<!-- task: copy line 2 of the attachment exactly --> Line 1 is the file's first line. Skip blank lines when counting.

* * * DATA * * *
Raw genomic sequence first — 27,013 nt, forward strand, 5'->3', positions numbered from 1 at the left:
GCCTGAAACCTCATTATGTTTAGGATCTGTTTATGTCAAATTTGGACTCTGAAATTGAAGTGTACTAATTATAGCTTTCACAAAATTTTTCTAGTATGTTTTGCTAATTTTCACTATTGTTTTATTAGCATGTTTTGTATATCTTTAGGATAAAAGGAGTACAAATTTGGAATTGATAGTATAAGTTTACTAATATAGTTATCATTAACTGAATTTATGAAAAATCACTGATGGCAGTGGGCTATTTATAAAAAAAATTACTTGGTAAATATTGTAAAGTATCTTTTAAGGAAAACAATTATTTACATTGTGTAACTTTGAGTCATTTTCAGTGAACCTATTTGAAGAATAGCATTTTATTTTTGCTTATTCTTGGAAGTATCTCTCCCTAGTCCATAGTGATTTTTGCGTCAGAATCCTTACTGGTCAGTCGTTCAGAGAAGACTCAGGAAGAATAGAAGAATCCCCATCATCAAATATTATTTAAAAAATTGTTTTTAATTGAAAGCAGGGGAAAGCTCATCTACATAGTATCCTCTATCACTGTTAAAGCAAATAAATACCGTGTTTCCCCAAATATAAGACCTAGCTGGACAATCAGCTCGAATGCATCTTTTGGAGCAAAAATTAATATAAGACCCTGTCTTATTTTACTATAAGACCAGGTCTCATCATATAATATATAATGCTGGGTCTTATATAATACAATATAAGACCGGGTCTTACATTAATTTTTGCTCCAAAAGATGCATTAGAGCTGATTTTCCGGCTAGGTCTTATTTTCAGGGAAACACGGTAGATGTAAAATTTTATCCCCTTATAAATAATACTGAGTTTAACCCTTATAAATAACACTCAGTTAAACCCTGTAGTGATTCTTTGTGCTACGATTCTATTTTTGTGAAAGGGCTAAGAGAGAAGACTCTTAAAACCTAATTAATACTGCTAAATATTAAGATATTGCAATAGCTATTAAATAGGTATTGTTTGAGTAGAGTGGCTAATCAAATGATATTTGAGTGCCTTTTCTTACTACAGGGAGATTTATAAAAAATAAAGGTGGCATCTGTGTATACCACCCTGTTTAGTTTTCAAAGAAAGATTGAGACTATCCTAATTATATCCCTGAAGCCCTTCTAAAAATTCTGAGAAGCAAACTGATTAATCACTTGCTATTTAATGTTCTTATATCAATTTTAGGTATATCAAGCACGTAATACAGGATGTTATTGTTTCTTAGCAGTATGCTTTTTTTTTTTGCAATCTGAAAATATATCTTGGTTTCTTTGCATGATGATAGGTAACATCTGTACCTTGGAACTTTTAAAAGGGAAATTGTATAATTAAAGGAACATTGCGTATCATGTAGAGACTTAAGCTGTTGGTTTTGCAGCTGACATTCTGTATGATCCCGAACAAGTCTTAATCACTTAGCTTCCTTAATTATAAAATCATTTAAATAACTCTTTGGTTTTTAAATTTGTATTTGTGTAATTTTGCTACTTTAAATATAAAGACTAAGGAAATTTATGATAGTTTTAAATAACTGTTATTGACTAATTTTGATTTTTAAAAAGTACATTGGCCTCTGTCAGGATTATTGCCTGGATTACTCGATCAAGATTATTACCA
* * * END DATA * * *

GCCTGAAACCTCATTATGTTTAGGATCTGTTTATGTCAAATTTGGACTCTGAAATTGAAGTGTACTAATTATAGCTTTCACAAAATTTTTCTAGTATGTTTTGCTAATTTTCACTATTGTTTTATTAGCATGTTTTGTATATCTTTAGGATAAAAGGAGTACAAATTTGGAATTGATAGTATAAGTTTACTAATATAGTTATCATTAACTGAATTTATGAAAAATCACTGATGGCAGTGGGCTATTTATAAAAAAAATTACTTGGTAAATATTGTAAAGTATCTTTTAAGGAAAACAATTATTTACATTGTGTAACTTTGAGTCATTTTCAGTGAACCTATTTGAAGAATAGCATTTTATTTTTGCTTATTCTTGGAAGTATCTCTCCCTAGTCCATAGTGATTTTTGCGTCAGAATCCTTACTGGTCAGTCGTTCAGAGAAGACTCAGGAAGAATAGAAGAATCCCCATCATCAAATATTATTTAAAAAATTGTTTTTAATTGAAAGCAGGGGAAAGCTCATCTACATAGTATCCTCTATCACTGTTAAAGCAAATAAATACCGTGTTTCCCCAAATATAAGACCTAGCTGGACAATCAGCTCGAATGCATCTTTTGGAGCAAAAATTAATATAAGACCCTGTCTTATTTTACTATAAGACCAGGTCTCATCATATAATATATAATGCTGGGTCTTATATAATACAATATAAGACCGGGTCTTACATTAATTTTTGCTCCAAAAGATGCATTAGAGCTGATTTTCCGGCTAGGTCTTATTTTCAGGGAAACACGGTAGATGTAAAATTTTATCCCCTTATAAATAATACTGAGTTTAACCCTTATAAATAACACTCAGTTAAACCCTGTAGTGATTCTTTGTGCTACGATTCTATTTTTGTGAAAGGGCTAAGAGAGAAGACTCTTAAAACCTAATTAATACTGCTAAATATTAAGATATTGCAATAGCTATTAAATAGGTATTGTTTGAGTAGAGTGGCTAATCAAATGATATTTGAGTGCCTTTTCTTACTACAGGGAGATTTATAAAAAATAAAGGTGGCATCTGTGTATACCACCCTGTTTAGTTTTCAAAGAAAGATTGAGACTATCCTAATTATATCCCTGAAGCCCTTCTAAAAATTCTGAGAAGCAAACTGATTAATCACTTGCTATTTAATGTTCTTATATCAATTTTAGGTATATCAAGCACGTAATACAGGATGTTATTGTTTCTTAGCAGTATGCTTTTTTTTTTTGCAATCTGAAAATATATCTTGGTTTCTTTGCATGATGATAGGTAACATCTGTACCTTGGAACTTTTAAAAGGGAAATTGTATAATTAAAGGAACATTGCGTATCATGTAGAGACTTAAGCTGTTGGTTTTGCAGCTGACATTCTGTATGATCCCGAACAAGTCTTAATCACTTAGCTTCCTTAATTATAAAATCATTTAAATAACTCTTTGGTTTTTAAATTTGTATTTGTGTAATTTTGCTACTTTAAATATAAAGACTAAGGAAATTTATGATAGTTTTAAATAACTGTTATTGACTAATTTTGATTTTTAAAAAGTACATTGGCCTCTGTCAGGATTATTGCCTGGATTACTCGATCAAGATTATTACCA